A Lincolnshire vegetable farmer has been fined £100,000 for safety failings after an agency worker, originally from Lithuania, died when she was run over by a reversing tractor trailer.
Asta Juodiene, 46, of Boston, died while working in a field for M Baker (Produce) Ltd at Grant’s Farm, Leverton, just off the A52 near Boston on 15 May 2012. She was one of 10 agency workers preparing to start work planting Brussels sprouts seedlings.
Lincoln Crown Court heard on 21 July that Mrs Juodiene’s foot was caught under a rear wheel after a worker reversed the tractor and trailer full of module plants towards a planting machine so it could be loaded. She was dragged under the wheels.
Her colleagues were unable to pull her free and she died at the scene from head and chest injuries.
HSE’s investigation found that:
• M Baker (Produce) Ltd had failed to carry out a written risk assessment or devise a safe procedure for reversing a vehicle when rear vision was restricted;
• there was a lack of relevant information, instruction and training provided to the workers in the risks from moving vehicle in the fields;
• there was a lack of communication between the driver and the other workers in the field; and
• there was no safe procedure to follow for either drivers or workers during a reversing vehicle manoeuvre.
Since the incident, M Baker (Produce) Ltd no longer carries out the reversing manoeuvre.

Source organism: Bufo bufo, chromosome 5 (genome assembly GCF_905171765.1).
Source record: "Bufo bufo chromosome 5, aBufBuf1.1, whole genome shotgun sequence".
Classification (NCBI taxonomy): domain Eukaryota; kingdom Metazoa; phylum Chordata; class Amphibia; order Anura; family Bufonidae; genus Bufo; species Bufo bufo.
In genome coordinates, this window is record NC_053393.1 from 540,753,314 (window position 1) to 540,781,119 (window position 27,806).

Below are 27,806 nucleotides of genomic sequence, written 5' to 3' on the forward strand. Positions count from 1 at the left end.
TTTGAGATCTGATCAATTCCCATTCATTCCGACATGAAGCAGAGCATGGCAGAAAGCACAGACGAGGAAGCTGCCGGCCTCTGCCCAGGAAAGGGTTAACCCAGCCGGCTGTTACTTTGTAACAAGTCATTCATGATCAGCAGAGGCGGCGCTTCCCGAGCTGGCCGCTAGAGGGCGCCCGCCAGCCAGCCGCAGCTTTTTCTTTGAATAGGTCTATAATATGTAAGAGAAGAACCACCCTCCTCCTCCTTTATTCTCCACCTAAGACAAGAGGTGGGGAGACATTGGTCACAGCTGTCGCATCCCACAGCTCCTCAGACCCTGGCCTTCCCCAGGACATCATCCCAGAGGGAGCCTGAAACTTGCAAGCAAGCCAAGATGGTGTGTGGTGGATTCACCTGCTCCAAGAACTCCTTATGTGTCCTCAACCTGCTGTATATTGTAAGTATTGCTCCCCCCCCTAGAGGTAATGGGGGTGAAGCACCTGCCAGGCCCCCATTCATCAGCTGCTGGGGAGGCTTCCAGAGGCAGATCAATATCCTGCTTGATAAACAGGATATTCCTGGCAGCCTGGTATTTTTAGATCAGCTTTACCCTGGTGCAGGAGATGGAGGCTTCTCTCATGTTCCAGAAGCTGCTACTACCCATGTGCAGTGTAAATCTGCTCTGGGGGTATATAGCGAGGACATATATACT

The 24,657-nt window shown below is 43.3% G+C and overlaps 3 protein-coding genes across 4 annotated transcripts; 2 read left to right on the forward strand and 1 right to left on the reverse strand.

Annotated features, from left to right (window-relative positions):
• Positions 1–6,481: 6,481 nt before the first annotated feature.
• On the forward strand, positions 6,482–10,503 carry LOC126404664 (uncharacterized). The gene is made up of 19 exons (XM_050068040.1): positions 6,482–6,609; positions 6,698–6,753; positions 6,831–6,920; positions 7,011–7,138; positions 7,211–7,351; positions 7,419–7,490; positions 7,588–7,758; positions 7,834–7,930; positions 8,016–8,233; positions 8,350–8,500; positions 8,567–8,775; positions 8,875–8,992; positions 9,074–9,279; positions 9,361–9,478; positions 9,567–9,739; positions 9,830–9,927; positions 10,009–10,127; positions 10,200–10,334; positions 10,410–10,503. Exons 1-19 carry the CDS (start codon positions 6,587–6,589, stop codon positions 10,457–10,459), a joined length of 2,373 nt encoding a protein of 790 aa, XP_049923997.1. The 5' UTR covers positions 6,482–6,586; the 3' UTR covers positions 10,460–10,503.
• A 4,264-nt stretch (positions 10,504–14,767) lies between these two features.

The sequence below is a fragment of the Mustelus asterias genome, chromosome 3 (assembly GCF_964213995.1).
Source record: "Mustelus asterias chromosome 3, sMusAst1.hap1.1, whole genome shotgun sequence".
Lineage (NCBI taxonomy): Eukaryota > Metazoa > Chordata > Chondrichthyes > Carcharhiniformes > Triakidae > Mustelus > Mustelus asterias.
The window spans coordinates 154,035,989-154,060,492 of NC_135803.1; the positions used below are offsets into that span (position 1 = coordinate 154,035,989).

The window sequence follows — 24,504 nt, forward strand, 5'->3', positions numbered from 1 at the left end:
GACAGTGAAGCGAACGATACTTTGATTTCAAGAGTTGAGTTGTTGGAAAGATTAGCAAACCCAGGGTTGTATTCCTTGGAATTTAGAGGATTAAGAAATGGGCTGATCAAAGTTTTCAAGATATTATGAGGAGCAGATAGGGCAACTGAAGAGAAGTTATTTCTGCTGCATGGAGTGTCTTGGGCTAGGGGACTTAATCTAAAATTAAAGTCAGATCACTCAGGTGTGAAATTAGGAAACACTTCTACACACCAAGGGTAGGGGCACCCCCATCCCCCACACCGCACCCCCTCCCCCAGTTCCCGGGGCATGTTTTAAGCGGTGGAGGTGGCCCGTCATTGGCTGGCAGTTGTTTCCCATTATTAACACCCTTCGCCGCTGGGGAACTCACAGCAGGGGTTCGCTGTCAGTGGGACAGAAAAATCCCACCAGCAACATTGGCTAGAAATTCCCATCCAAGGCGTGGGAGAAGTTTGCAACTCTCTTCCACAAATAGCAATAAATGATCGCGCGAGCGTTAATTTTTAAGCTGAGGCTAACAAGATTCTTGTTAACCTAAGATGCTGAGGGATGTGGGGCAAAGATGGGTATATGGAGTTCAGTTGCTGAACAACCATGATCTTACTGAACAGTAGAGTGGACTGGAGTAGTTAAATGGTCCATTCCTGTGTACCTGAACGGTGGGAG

M Baker (Produce) Ltd of Main Road, Old Leake, pleaded guilty to breaching section 3(1) of the Health and Safety at Work etc. Act 1974, was fined £100,000 and ordered to pay £18,477 in costs.
After the case, HSE inspector Neil Ward said: “This tragic incident shows what happens when risks from workplace transport are not controlled, as happened with M Baker Produce. “The knock-on effects of this preventable tragedy cannot be underestimated. A husband has been left devastated and two daughters were left without a mother.
“Workplace transport is a frequent source of serious or fatal incidents and employers should not be complacent about the risks. Reversing can be particularly hazardous and should be avoided where possible. A careful assessment of the risks will help identify the best way to control risks from workplace transport.”
Mrs Juodiene leaves a husband, Vaidas and two daughters, Samanta and Agne. Samanta said: “It is nearly two years without our mother in our lives but a day does not pass without us thinking of her. The most difficult thing is to explain to my five-year-old son why his grandmother is not able to call or visit any more.
“Having lost her, a big wound has opened in our hearts which will not heal for a long time to come. All of us have to leave this world one day but definitely not in the circumstances my mum did.
“The loss of our mum was a great shock for our dad and it badly affected my sister as she was unable to finish her studies. Our lives have changed massively. I miss my mum’s laughter, her good mood, those brown eyes full of kindness and love and her warm hugs. But I believe she can see and hear me and she knows she will always stay in my heart.”
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